Mix and match

2019-03-07 10:15:06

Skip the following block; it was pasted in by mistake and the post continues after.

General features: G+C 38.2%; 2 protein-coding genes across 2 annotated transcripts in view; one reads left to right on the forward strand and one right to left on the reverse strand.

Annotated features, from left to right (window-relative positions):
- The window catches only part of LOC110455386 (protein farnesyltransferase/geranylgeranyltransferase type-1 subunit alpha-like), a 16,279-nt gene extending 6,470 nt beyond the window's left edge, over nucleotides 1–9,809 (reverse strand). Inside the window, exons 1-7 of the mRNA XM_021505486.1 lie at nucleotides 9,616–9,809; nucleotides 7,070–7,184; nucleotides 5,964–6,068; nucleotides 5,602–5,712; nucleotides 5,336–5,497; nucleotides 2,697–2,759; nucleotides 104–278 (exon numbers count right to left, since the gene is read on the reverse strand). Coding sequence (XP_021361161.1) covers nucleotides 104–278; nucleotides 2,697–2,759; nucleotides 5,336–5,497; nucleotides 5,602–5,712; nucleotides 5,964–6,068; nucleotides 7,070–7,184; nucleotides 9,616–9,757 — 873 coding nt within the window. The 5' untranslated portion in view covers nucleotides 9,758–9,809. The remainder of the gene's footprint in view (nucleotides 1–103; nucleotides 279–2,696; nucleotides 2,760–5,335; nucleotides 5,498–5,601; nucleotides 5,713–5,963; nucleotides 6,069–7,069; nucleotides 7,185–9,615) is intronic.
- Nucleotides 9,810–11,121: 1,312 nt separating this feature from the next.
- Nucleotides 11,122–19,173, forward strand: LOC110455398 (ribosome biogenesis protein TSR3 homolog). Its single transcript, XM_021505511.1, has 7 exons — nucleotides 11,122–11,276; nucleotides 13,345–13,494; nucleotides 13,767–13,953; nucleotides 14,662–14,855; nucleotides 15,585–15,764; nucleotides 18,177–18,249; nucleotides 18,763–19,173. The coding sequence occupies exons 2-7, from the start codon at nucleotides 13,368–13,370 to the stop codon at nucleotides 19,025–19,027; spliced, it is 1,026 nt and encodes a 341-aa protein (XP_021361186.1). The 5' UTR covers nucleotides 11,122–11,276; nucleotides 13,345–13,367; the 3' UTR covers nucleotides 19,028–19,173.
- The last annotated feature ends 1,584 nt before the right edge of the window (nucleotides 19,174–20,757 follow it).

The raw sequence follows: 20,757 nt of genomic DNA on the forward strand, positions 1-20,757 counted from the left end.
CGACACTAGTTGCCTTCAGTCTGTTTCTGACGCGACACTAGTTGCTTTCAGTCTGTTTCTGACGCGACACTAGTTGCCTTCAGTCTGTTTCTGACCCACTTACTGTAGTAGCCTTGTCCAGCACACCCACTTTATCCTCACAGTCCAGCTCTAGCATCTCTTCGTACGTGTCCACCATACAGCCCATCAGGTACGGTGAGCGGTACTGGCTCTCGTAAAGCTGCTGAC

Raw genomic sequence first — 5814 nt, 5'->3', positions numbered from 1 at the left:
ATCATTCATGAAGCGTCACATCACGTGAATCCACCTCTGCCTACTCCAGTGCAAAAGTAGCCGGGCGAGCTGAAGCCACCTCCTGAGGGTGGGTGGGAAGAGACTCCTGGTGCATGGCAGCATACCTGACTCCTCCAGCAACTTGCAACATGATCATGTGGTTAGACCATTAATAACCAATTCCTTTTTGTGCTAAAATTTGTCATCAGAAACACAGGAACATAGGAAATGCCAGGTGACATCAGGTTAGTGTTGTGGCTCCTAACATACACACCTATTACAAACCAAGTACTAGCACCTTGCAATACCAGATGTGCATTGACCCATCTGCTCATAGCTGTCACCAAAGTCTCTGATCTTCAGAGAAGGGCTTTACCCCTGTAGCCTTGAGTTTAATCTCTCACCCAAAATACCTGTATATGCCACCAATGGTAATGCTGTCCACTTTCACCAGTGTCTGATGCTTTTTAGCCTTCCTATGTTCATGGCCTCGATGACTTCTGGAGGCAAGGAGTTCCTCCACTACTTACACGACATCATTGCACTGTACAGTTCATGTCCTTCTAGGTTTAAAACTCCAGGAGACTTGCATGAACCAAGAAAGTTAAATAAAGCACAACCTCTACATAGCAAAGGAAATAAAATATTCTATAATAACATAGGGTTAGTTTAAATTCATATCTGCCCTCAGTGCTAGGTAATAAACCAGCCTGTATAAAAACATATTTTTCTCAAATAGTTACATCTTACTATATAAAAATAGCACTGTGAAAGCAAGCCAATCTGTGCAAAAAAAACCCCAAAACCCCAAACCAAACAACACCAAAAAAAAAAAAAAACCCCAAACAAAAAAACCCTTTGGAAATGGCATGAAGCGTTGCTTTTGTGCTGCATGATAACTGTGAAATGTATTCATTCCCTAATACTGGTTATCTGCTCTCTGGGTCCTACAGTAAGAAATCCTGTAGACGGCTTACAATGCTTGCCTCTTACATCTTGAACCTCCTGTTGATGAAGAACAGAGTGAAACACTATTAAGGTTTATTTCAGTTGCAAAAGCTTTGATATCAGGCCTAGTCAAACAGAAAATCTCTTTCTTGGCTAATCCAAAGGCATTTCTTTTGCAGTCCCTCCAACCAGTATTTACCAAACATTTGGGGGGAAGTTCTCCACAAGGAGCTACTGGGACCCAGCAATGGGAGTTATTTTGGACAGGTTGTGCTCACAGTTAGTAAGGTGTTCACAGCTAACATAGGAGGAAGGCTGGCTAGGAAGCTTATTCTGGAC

By Andy Coghlan SOME very strangely behaved antibodies could force immunologists to rewrite their textbooks. The discovery of these freakish proteins, by a team in Amsterdam, might also help explain some of the mysteries surrounding allergies. Antibodies, the sentinels of the immune system, are Y-shaped proteins made by a class of white blood cells called B lymphocytes. At the tip of each arm, an antibody has a pair of molecular tweezers known as an antigen-binding site. These grasp a specific target antigen, such as a protein found on the surface of a bacterium. The textbooks all say that the tweezers on the two arms are identical—making the “Y” symmetrical and allowing the antibody to grab two copies of the same antigen. But Rob Aalberse and his colleagues at the University of Amsterdam are challenging this dogma. Working with the Dutch Red Cross Blood Transfusion Service, they claim to have discovered natural antibodies with a different set of tweezers on each arm. Aalberse scented something odd a decade ago, while studying immunoglobulin G4 (IgG4) antibodies, which are involved in allergic reactions. When exposed to what was presumed to be their only target antigen, some of these antibodies seemed capable of picking up only one antigen molecule, rather than two. Now, Aalberse and his colleagues believe they have established why, after studying IgG4 antibodies from patients who had been treated for combined allergy to grass pollen and house dust mites. Aalberse had the heretical hunch that the patients had produced IgG4 antibodies with two different antigen-binding sites capable of binding to both antigens at once. To put this to the test, the researchers stuck pollen antigens to the inner surface of a test tube and rinsed it out with antibodies which bound to the pollen. Then they washed the tube with a solution containing dust mite antigens, each marked with radioactive iodine. The radioactively labelled antigens also stuck to the test tube, showing that the antibodies were simultaneously bound to both antigens (Immunology, vol 97, p 693). Since then, Aalberse and his colleagues have found other double-barrelled IgG4 antibodies. Some bind simultaneously to diptheria and tetanus toxins. Others capture banana antigens and cat dander antigens. “There are loads of combinations,” he says. The puzzle is to work out how and why the body makes these unusual antibodies. Aalberse speculates that they start life as normal, symmetrical antibodies but are later pulled apart and reassembled to produce mix-and-match variants. This could help limit the damage caused by allergies. Normal antibodies clump together whenever they capture and accumulate antigens, and these clumps can damage the kidneys. The mix-and-match antibodies don’t clump so readily (see Diagram). This may prevent kidney damage during a severe allergic reaction. The asymmetric antibodies might also help explain why some people show similar allergic reactions to two different antigens that aren’t obviously related.FIG-22040301.jpg Ivan Roitt, an immunologist at University College London, says he wants to see more evidence that the antibodies really are asymmetrical—rather than possessing identical antigen binding sites that happen to be able to grab molecules with slightly different structures. But other researchers are intrigued. “This is a very interesting observation because it raises a host of questions about the possible biological role of IgG4 antibodies,” says Greg Winter,